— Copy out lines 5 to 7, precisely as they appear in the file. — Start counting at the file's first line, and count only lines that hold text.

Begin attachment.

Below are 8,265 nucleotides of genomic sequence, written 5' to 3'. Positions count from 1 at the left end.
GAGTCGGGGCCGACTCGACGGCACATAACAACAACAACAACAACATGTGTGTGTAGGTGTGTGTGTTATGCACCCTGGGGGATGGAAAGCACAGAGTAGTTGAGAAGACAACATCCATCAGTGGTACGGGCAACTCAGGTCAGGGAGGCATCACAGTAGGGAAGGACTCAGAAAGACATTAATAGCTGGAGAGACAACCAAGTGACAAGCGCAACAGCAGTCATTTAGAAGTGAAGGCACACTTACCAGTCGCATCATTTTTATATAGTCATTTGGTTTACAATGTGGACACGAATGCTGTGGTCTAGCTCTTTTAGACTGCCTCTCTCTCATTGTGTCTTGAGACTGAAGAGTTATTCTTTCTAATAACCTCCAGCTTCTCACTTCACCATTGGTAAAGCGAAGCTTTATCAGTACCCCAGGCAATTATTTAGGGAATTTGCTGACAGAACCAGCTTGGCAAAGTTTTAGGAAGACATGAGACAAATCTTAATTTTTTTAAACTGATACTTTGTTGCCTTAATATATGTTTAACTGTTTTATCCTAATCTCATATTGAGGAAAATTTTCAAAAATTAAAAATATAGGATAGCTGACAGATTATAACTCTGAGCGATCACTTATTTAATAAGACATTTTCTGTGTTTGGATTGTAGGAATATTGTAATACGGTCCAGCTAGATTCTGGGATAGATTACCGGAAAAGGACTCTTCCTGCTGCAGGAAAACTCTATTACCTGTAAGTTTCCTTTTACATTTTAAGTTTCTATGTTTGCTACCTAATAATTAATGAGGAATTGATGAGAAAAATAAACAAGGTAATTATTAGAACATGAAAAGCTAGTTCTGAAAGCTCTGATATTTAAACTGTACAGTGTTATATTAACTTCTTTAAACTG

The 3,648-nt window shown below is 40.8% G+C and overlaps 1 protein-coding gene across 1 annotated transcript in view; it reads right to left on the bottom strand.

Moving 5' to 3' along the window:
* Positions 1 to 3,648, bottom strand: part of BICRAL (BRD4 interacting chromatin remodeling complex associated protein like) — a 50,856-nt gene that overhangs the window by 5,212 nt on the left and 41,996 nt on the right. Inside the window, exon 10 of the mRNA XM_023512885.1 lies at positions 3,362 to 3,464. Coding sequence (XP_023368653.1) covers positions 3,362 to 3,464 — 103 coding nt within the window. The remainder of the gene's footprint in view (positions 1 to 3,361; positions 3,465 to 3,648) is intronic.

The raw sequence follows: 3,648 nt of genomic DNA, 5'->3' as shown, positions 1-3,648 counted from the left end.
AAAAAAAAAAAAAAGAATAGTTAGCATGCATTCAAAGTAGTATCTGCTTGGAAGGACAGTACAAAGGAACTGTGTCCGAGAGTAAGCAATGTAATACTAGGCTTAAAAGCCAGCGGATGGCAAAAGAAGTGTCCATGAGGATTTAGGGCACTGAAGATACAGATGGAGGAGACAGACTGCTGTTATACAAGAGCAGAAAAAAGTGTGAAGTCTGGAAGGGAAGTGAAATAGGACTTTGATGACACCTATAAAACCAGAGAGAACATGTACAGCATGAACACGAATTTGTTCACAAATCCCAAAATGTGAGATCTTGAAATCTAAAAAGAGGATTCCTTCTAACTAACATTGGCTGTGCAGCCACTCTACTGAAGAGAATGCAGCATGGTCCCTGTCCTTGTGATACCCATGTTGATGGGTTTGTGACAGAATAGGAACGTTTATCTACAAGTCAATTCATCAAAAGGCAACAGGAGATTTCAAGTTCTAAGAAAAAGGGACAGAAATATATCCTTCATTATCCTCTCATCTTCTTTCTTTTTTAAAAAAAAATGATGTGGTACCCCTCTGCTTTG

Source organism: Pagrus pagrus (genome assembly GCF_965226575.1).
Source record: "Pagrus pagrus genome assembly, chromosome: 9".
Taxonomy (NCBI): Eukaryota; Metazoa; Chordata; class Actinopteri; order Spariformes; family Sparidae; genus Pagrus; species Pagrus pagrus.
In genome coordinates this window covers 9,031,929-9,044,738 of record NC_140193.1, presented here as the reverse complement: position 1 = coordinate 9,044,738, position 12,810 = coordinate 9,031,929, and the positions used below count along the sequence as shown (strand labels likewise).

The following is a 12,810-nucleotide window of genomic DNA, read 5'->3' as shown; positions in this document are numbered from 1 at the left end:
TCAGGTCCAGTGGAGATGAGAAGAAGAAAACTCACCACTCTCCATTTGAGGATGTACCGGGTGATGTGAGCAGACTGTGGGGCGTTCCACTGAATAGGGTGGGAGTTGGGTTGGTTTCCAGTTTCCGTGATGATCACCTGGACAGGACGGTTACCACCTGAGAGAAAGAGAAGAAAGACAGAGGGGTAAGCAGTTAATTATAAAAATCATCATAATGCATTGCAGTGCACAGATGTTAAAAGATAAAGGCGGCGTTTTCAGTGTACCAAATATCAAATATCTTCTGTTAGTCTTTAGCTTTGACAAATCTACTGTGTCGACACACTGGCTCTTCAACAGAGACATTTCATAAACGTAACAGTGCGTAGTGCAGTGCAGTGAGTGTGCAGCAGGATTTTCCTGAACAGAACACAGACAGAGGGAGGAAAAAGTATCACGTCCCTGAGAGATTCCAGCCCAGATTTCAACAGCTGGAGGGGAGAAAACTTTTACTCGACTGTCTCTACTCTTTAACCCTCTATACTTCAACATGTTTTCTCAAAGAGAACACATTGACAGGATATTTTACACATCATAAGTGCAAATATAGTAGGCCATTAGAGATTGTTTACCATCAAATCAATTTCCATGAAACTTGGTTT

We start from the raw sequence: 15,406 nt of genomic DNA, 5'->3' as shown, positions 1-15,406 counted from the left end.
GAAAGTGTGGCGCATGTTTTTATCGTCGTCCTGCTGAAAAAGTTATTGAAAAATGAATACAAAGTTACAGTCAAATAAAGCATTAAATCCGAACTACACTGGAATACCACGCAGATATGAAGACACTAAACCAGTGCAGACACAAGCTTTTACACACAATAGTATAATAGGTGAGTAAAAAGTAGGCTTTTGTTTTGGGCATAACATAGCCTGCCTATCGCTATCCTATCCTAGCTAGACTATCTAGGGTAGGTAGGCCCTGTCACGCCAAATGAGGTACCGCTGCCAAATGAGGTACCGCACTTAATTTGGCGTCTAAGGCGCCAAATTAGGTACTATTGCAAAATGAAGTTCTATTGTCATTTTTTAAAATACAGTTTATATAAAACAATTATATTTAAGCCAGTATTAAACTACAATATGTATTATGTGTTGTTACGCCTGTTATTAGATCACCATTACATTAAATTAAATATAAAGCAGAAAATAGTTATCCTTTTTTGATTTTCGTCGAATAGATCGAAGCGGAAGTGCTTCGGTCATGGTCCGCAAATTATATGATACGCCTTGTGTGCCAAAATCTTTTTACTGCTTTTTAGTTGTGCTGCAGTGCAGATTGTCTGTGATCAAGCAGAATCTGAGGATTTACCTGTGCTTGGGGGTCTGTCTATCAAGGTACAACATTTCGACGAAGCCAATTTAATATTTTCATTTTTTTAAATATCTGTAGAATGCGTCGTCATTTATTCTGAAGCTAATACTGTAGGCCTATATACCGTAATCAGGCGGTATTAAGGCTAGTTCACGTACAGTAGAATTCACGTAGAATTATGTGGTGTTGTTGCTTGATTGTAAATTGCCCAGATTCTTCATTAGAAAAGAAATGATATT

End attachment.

* Positions 1 to 3,648, bottom strand: part of BICRAL (BRD4 interacting chromatin remodeling complex associated protein like) — a 50,856-nt gene that overhangs the window by 5,212 nt on the left and 41,996 nt on the right. Inside the window, exon 10 of the mRNA XM_023512885.1 lies at positions 3,362 to 3,464. Coding sequence (XP_023368653.1) covers positions 3,362 to 3,464 — 103 coding nt within the window. The remainder of the gene's footprint in view (positions 1 to 3,361; positions 3,465 to 3,648) is intronic.

The raw sequence follows: 3,648 nt of genomic DNA, 5'->3' as shown, positions 1-3,648 counted from the left end.
AAAAAAAAAAAAAAGAATAGTTAGCATGCATTCAAAGTAGTATCTGCTTGGAAGGACAGTACAAAGGAACTGTGTCCGAGAGTAAGCAATGTAATACTAGGCTTAAAAGCCAGCGGATGGCAAAAGAAGTGTCCATGAGGATTTAGGGCACTGAAGATACAGATGGAGGAGACAGACTGCTGTTATACAAGAGCAGAAAAAAGTGTGAAGTCTGGAAGGGAAGTGAAATAGGACTTTGATGACACCTATAAAACCAGAGAGAACATGTACAGCATGAACACGAATTTGTTCACAAATCCCAAAATGTGAGATCTTGAAATCTAAAAAGAGGATTCCTTCTAACTAACATTGGCTGTGCAGCCACTCTACTGAAGAGAATGCAGCATGGTCCCTGTCCTTGTGATACCCATGTTGATGGGTTTGTGACAGAATAGGAACGTTTATCTACAAGTCAATTCATCAAAAGGCAACAGGAGATTTCAAGTTCTAAGAAAAAGGGACAGAAATATATCCTTCATTATCCTCTCATCTTCTTTCTTTTTTAAAAAAAAATGATGTGGTACCCCTCTGCTTTG